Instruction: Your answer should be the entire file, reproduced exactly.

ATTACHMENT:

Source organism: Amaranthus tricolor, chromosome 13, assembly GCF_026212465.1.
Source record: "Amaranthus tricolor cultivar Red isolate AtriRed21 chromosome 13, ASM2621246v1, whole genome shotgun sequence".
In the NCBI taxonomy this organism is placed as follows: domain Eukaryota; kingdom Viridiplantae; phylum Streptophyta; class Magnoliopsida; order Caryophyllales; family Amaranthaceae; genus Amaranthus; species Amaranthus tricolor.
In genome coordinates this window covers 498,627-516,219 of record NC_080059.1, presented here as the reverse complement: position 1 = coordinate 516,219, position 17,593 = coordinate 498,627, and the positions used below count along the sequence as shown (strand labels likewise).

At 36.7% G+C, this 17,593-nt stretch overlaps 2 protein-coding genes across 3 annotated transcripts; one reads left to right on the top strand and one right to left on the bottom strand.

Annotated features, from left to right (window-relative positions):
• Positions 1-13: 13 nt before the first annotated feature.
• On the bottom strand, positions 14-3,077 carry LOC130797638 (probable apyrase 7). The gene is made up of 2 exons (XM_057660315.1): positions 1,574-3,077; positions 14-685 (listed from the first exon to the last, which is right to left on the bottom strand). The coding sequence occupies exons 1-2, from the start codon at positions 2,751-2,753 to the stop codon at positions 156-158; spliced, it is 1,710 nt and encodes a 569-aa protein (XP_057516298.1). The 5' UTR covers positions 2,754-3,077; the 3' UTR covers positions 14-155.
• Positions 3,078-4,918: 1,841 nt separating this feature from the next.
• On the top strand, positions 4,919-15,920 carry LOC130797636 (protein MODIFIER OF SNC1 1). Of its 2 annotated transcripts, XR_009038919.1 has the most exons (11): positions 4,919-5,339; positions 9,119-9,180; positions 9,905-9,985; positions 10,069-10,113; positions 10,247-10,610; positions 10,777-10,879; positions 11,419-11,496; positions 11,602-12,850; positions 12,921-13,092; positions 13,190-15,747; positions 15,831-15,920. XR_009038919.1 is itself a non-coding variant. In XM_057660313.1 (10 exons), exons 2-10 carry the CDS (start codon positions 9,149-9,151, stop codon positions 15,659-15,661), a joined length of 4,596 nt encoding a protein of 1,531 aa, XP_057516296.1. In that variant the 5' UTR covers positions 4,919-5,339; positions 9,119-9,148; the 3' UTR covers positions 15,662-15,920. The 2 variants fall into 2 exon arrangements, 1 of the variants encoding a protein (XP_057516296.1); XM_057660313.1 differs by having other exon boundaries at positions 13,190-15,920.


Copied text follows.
Source organism: Amaranthus tricolor, chromosome 13, assembly GCF_026212465.1.
Source record: "Amaranthus tricolor cultivar Red isolate AtriRed21 chromosome 13, ASM2621246v1, whole genome shotgun sequence".
In the NCBI taxonomy this organism is placed as follows: domain Eukaryota; kingdom Viridiplantae; phylum Streptophyta; class Magnoliopsida; order Caryophyllales; family Amaranthaceae; genus Amaranthus; species Amaranthus tricolor.
In genome coordinates this window covers 498,627-516,219 of record NC_080059.1, presented here as the reverse complement: position 1 = coordinate 516,219, position 17,593 = coordinate 498,627, and the positions used below count along the sequence as shown (strand labels likewise).

At 36.7% G+C, this 17,593-nt stretch overlaps 2 protein-coding genes across 3 annotated transcripts; one reads left to right on the top strand and one right to left on the bottom strand.

Annotated features, from left to right (window-relative positions):
• Positions 1-13: 13 nt before the first annotated feature.
• On the bottom strand, positions 14-3,077 carry LOC130797638 (probable apyrase 7). The gene is made up of 2 exons (XM_057660315.1): positions 1,574-3,077; positions 14-685 (listed from the first exon to the last, which is right to left on the bottom strand). The coding sequence occupies exons 1-2, from the start codon at positions 2,751-2,753 to the stop codon at positions 156-158; spliced, it is 1,710 nt and encodes a 569-aa protein (XP_057516298.1). The 5' UTR covers positions 2,754-3,077; the 3' UTR covers positions 14-155.
• Positions 3,078-4,918: 1,841 nt separating this feature from the next.
• On the top strand, positions 4,919-15,920 carry LOC130797636 (protein MODIFIER OF SNC1 1). Of its 2 annotated transcripts, XR_009038919.1 has the most exons (11): positions 4,919-5,339; positions 9,119-9,180; positions 9,905-9,985; positions 10,069-10,113; positions 10,247-10,610; positions 10,777-10,879; positions 11,419-11,496; positions 11,602-12,850; positions 12,921-13,092; positions 13,190-15,747; positions 15,831-15,920. XR_009038919.1 is itself a non-coding variant. In XM_057660313.1 (10 exons), exons 2-10 carry the CDS (start codon positions 9,149-9,151, stop codon positions 15,659-15,661), a joined length of 4,596 nt encoding a protein of 1,531 aa, XP_057516296.1. In that variant the 5' UTR covers positions 4,919-5,339; positions 9,119-9,148; the 3' UTR covers positions 15,662-15,920. The 2 variants fall into 2 exon arrangements, 1 of the variants encoding a protein (XP_057516296.1); XM_057660313.1 differs by having other exon boundaries at positions 13,190-15,920.